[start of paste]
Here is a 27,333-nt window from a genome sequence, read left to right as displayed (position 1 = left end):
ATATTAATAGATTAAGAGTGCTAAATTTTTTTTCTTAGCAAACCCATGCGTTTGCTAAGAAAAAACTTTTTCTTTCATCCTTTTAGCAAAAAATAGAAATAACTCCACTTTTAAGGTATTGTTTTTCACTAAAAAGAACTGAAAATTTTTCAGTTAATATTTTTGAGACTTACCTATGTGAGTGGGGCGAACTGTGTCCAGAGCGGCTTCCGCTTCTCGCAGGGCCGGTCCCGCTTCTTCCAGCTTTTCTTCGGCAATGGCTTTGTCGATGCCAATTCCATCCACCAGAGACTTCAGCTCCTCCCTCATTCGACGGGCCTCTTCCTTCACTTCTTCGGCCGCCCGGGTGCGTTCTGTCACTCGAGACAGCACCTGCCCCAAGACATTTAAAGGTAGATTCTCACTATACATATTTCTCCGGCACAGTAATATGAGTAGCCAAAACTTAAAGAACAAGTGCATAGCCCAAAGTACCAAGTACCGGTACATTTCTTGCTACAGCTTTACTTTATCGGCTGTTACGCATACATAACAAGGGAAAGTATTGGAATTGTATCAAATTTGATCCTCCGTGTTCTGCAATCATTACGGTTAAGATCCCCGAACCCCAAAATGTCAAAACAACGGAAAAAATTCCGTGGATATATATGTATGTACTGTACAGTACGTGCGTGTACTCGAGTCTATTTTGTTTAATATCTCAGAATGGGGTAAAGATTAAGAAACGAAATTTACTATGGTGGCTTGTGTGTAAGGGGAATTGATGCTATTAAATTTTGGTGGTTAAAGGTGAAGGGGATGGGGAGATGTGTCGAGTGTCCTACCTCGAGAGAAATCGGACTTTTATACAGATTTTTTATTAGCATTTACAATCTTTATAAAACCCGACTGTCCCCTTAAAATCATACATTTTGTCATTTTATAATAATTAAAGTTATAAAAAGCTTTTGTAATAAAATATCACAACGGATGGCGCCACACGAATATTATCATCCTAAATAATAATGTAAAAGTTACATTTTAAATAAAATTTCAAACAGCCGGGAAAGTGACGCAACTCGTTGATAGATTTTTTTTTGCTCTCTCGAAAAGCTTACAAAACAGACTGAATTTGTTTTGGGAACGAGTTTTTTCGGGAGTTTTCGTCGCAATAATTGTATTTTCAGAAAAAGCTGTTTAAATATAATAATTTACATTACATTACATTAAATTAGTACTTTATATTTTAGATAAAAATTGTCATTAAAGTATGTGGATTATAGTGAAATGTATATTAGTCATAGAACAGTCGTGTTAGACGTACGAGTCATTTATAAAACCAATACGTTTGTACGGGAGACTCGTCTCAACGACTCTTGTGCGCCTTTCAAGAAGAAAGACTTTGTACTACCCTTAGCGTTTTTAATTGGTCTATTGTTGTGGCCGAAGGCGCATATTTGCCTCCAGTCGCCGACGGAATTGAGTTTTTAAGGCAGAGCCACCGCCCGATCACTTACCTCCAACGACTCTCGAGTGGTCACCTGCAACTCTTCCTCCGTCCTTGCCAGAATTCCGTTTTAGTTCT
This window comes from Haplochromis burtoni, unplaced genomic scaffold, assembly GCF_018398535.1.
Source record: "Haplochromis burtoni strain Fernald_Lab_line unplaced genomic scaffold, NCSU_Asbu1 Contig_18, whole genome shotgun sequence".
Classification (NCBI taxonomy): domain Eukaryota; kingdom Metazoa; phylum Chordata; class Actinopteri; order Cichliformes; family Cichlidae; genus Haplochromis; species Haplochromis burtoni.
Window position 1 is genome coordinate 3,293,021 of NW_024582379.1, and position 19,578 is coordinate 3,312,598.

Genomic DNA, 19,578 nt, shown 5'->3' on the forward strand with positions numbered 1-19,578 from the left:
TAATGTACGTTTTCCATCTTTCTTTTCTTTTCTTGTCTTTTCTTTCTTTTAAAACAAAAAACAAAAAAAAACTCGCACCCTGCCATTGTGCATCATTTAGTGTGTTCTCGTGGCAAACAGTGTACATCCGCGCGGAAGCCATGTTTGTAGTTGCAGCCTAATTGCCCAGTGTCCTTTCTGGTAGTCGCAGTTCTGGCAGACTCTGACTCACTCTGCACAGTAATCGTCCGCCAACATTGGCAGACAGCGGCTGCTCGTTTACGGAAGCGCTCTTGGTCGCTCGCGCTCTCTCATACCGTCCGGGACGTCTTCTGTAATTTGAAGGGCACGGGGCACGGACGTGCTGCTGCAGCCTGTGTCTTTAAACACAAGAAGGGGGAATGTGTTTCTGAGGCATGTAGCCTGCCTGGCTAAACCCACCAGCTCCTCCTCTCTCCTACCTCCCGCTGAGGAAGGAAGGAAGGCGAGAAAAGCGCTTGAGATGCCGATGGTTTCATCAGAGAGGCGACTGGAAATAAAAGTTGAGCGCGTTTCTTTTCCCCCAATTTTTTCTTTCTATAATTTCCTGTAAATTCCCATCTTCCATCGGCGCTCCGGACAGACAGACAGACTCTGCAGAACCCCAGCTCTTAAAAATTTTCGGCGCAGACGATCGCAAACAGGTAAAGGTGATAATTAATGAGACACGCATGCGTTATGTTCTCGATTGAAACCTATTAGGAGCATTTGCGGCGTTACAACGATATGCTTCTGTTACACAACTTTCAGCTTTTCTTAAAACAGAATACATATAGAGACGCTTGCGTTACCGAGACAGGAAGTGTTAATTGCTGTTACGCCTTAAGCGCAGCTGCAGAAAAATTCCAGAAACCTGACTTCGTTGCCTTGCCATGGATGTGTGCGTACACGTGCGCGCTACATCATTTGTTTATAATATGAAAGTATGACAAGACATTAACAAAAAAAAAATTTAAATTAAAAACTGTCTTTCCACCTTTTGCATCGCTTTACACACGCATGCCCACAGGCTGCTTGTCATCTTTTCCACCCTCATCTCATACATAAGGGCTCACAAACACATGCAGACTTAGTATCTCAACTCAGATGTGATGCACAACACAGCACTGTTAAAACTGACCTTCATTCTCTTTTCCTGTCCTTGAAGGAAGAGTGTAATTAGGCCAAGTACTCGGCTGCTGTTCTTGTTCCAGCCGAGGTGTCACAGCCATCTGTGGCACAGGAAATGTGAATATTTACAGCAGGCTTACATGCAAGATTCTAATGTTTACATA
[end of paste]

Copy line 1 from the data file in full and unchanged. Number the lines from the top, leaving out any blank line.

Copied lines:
Here is a 27,333-nt window from a genome sequence, read left to right as displayed (position 1 = left end):